At the “Health and Wellness Conference” a few weeks ago to celebrate the 20th anniversary of the founding of Center, Delia Chiaramonte, MD described what an integrative approach to a medical dilemma might look like. She described a medical student who had suffered from severe headaches for many years that were limiting his quality of life and his effectiveness as a student. His physician had identified them as cluster headaches and had tried various standard medications without success. A frustrating situation. 

He was then evaluated differently using an integrative approach. It involved a lot of probing about his headaches, his lifestyle including diet and activity, his stresses and his school work. Like almost all medical students, he studied hard. He said he stayed up until about 3:00am, but in part this was because he couldn’t fall asleep any earlier. His diet included a lot of doughnuts and a lot of other high carbohydrate items plus about 12 cups of caffeinated coffee each day. He had no time for exercise. He sat - hunched over - in front of his computer for many hours each day, and his posture showed it.
His headaches fit the description of “cluster” headaches, often with a sense of an ice pick sticking into his right eye - near unbearable pain. The standard medical texts suggest use of ergotamine tartrate for cluster headaches and also note its potential side effects. There is no mention of other modalities or adjustments to lifestyle issues. But cluster headaches can be amplified by stress, worsened by sleep deprivation and the stabbing could well have been posture related. 

So instead of recommending medications, his integrative medicine “prescription” included the following: he was to see a nutritionist to devise a more healthy diet. He was to work with a personal trainer to establish an exercise program - one that could be done anywhere without impacting on his studies. He was to visit a chiropractor to release his sternocleidomastoid muscles and other neck muscles back to their normal length. In addition he was to have no caffeine after noon and he was to get to bed by 11:00pm each night.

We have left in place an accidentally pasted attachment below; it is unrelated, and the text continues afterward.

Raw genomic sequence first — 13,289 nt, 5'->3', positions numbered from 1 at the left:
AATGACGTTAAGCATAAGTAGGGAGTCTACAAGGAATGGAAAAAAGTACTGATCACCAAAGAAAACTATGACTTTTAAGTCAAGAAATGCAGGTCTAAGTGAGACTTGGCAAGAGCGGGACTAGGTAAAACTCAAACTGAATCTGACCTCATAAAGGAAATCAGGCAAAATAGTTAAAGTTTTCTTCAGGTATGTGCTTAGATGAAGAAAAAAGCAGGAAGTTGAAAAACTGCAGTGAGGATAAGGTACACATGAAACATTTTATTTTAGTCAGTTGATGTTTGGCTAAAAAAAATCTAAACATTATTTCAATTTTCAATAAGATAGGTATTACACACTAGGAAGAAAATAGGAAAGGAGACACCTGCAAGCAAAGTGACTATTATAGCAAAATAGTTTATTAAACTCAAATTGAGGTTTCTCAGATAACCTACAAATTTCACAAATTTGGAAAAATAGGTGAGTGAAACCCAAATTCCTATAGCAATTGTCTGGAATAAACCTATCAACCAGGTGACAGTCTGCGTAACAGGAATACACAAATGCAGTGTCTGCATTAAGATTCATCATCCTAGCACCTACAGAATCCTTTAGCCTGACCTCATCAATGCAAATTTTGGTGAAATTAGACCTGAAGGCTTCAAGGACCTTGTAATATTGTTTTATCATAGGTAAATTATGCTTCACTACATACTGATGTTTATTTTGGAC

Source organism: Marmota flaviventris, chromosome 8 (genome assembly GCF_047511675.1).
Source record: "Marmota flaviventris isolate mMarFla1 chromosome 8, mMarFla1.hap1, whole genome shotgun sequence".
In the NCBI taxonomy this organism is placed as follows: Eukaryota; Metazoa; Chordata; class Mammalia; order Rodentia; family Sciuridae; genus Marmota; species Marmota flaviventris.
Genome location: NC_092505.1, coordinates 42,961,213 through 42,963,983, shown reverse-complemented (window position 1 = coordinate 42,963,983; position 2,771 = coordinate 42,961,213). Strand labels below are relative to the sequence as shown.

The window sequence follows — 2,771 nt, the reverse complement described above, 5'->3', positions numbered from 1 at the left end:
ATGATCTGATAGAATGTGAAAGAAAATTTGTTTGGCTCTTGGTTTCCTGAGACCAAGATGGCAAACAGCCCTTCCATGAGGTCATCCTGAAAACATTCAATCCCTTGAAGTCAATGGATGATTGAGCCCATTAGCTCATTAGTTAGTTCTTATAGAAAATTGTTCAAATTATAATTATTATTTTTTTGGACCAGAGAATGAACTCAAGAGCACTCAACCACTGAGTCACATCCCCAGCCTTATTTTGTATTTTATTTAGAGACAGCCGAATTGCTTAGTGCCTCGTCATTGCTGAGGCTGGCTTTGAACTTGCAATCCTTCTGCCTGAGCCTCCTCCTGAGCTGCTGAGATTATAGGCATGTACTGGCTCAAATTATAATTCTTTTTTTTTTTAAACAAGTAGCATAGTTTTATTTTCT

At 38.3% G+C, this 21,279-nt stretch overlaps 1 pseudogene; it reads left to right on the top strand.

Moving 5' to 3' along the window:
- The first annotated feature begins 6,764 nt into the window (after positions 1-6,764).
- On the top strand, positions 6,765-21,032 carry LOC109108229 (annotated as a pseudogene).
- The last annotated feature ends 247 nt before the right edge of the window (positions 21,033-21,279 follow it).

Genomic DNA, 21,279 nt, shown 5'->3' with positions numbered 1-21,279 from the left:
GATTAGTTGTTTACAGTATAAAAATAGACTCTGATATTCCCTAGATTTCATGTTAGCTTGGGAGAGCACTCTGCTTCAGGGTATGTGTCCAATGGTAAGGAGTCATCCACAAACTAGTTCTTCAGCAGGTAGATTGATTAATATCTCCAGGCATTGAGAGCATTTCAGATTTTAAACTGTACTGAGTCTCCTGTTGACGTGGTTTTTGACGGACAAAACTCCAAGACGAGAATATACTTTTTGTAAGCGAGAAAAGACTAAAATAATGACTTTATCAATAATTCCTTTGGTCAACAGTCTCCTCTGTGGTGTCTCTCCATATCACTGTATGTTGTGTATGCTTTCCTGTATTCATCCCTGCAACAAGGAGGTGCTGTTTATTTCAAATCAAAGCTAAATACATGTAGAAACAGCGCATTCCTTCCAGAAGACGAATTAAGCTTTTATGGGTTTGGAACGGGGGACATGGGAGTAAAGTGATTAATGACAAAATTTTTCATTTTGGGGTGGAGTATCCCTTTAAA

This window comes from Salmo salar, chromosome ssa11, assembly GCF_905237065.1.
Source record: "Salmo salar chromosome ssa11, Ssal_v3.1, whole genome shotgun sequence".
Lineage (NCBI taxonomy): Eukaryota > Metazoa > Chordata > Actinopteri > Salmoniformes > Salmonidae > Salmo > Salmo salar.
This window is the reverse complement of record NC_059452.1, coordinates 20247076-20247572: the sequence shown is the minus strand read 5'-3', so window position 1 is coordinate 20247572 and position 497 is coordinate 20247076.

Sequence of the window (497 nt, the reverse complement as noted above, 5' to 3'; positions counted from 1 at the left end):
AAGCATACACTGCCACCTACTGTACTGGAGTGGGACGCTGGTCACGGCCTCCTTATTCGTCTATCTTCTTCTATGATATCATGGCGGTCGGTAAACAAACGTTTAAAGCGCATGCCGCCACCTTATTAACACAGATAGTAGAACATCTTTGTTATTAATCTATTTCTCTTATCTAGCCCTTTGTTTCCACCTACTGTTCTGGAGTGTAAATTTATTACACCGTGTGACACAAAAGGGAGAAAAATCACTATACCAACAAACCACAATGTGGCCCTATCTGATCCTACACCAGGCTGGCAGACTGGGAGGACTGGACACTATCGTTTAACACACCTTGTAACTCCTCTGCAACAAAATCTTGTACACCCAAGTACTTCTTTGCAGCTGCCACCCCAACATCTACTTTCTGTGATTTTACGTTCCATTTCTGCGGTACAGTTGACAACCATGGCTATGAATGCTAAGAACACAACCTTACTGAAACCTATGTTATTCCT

Given the pain and debility of his headaches, he was more than willing to give this prescription a try. It worked. The headaches disappeared, he felt generally better, he was no longer drowsy in class and he began to truly enjoy medical school.  And he was off all medications. 

This is the power of integrative medicine. It used a holistic approach and brought to bear many different disciplines including nutritional medicine, exercise physiology, stress management, chiropractic and family medicine. I wrote about this extensively in The Future of Medicine – Megatrends in Healthcare . 

Note: You can find the Center for Integrative Medicine on Facebook at http://on.fb.me/HWRPKp

Saturday, May 5, 2012

Your Genes Need Not Be Your Fate: Nutrigenomics To The Rescue

Genomics Part 4 -- Medical Megatrends 

Are you concerned about a family history of heart disease? Or cancer? Worried that you genes will be your fate? We know that good dietary habits are generally good for us but can foods affect our genes? The new science of nutrigenomics suggests that they can. 

Nutrigenomics is about using what you eat to change your gene expression (meaning how your genes function) to optimize your health.  

Nutrigenomics is the science of how bioactive chemicals in foods and supplements alter the molecular expression and/or structure of an individual’s genetic makeup. It is apparent that one size does not fit all when it comes to nutrition. We have become aware of the limitations of population-wide advice such as the food guide pyramid. Second generation approaches have proliferated with pyramids tailored for children, the elderly, ethnic groups, vegetarians, etc. Although these attempts are steps in the right direction, they do not take full advantage of the breakthroughs in biomedical science. Fortuitously, this realization has come at a time of great expansion of knowledge with the genomics/informatics revolution. 

Nutrigenomics is a young science and built around the revolution in genomics. As such, the science is still evolving. The excitement about nutrigenomics comes from a growing awareness of the potential for modifications of food or diet to support health and reduce the risk of obesity and many deadly chronic diseases.